Tracking China’s Steel Addiction in Beijing

China is the world’s leading steel producer, and for good reason. Steel production has been a crucial part of China’s booming economy for years now, with many of Beijing’s buildings and skyscrapers constructed from Chinese-made steel. While it is expected that these buildings will last decades on end, the way they are produced may not be as sustainable as we thought. This blog post follows climate change expert Kevin Anderson as he travels to Beijing to investigate the effects of China’s steel addiction on its citizens and environment what can we learn from this

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When I first started at the University of Manchester in 1991, my supervisor Mike Tomlinson was in his third year of a four-year professorship term in Meteorology, and he had recently taken an interest in China’s environmental issues as a new direction for his research. I want you to work with me on this, he said, and so I did. We worked hard for the next 15 years on Chinese environmental topics, though my graduate student work was split between energy and climate change with some health issues thrown in.

My first experience of China was as part of a three man team from the UK that visited Beijing and, later Shanghai, to assist Chinese research universities with their environmental research projects. I spent a number of weeks in Beijing talking with a wide range of people interested in conservation issues, and had my first encounter with an industry-commissioned delegation of British scientists there to talk about climate change.

This was an early sign of the global power shifts that were occurring as China began to flex its financial muscles.

In 2001 or 2002, I recall a government official from northern China visiting Manchester for a couple of days, and then attending the European Geophysical Union meeting in Vienna where he explained to Mike and me how polluted Beijing’s air had become.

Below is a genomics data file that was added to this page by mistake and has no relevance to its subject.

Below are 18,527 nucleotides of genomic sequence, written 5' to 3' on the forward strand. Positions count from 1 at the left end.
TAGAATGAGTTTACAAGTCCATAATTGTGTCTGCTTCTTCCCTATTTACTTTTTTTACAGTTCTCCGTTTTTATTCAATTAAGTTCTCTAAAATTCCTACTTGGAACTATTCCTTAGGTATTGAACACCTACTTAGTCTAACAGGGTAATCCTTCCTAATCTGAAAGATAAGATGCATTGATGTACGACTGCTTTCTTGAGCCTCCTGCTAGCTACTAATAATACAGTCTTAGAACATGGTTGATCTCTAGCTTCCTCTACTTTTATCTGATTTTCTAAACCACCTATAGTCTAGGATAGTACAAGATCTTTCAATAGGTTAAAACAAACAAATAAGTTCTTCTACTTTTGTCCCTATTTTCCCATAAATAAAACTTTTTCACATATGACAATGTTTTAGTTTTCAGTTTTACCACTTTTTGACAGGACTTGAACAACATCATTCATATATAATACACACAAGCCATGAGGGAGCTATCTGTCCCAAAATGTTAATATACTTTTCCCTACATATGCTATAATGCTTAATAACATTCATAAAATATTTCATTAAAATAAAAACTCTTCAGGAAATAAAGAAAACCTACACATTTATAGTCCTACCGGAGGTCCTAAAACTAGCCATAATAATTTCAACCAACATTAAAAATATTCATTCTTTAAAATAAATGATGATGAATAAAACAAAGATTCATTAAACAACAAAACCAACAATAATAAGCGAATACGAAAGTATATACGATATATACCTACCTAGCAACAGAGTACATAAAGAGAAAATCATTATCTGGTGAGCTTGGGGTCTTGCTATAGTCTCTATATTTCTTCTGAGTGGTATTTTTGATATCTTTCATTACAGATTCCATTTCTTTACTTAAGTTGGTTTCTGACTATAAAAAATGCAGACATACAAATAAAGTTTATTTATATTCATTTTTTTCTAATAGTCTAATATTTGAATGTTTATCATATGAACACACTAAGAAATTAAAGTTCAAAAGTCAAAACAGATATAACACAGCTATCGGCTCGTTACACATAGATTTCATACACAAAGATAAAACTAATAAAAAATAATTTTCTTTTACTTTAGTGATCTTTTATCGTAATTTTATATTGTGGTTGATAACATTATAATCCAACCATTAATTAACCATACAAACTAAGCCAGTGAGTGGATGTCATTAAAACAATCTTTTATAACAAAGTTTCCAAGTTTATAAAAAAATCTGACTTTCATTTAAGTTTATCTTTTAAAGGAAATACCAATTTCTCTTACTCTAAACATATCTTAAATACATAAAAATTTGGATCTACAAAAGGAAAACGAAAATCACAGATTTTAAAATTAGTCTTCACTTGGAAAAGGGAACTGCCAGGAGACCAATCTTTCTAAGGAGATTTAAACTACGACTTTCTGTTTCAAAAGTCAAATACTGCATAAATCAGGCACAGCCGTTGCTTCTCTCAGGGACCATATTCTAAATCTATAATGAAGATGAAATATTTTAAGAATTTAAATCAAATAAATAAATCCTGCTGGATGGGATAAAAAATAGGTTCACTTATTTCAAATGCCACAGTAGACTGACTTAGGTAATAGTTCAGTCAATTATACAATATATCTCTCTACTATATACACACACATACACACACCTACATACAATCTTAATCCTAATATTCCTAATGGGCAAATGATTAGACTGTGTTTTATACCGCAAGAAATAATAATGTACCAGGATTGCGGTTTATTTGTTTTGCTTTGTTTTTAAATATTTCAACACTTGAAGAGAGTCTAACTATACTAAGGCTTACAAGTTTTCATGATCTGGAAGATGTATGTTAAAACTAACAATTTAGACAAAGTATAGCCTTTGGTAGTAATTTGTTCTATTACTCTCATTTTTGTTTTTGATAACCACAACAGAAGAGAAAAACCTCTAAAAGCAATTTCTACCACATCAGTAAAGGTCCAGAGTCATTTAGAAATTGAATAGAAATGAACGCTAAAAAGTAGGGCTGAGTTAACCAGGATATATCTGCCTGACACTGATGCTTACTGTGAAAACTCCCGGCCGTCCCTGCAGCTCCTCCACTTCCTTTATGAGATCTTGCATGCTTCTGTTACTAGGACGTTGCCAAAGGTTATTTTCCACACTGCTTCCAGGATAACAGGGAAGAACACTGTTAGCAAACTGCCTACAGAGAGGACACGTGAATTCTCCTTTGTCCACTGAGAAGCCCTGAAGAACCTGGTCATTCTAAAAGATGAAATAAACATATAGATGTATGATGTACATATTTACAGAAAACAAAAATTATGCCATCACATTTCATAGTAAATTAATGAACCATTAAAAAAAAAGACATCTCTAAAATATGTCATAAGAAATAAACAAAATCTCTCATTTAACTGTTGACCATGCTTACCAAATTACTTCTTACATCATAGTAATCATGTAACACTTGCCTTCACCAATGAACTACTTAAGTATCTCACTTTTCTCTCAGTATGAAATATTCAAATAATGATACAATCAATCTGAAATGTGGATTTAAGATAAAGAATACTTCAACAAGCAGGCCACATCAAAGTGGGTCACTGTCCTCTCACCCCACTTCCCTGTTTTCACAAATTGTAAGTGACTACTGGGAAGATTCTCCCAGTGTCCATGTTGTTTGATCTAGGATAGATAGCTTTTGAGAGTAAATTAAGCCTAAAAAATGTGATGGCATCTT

At the time, much of China’s environmental research was being undertaken by its universities, with little or no connection to government policy or Chinese companies. I recall one senior academic at a leading university in Beijing advising me not to focus too much on the environment as it was not considered important.

But then things began to change very rapidly around 2003-04, and I remember attending a conference in Beijing where many scientists were talking about the global response to climate change. The scientists wanted to understand how China might develop its energy system, and whether such development would cause environmental problems. Prior to this meeting, Chinese academics had rarely considered these issues; but something had changed it was as if they could smell that there might be money in clean energy.

At this meeting, I began to notice how the United States was being blamed for all of China’s environmental issues, and how Western countries were being cast as villains intent on keeping China poor so they could continue to exploit China’s natural resources.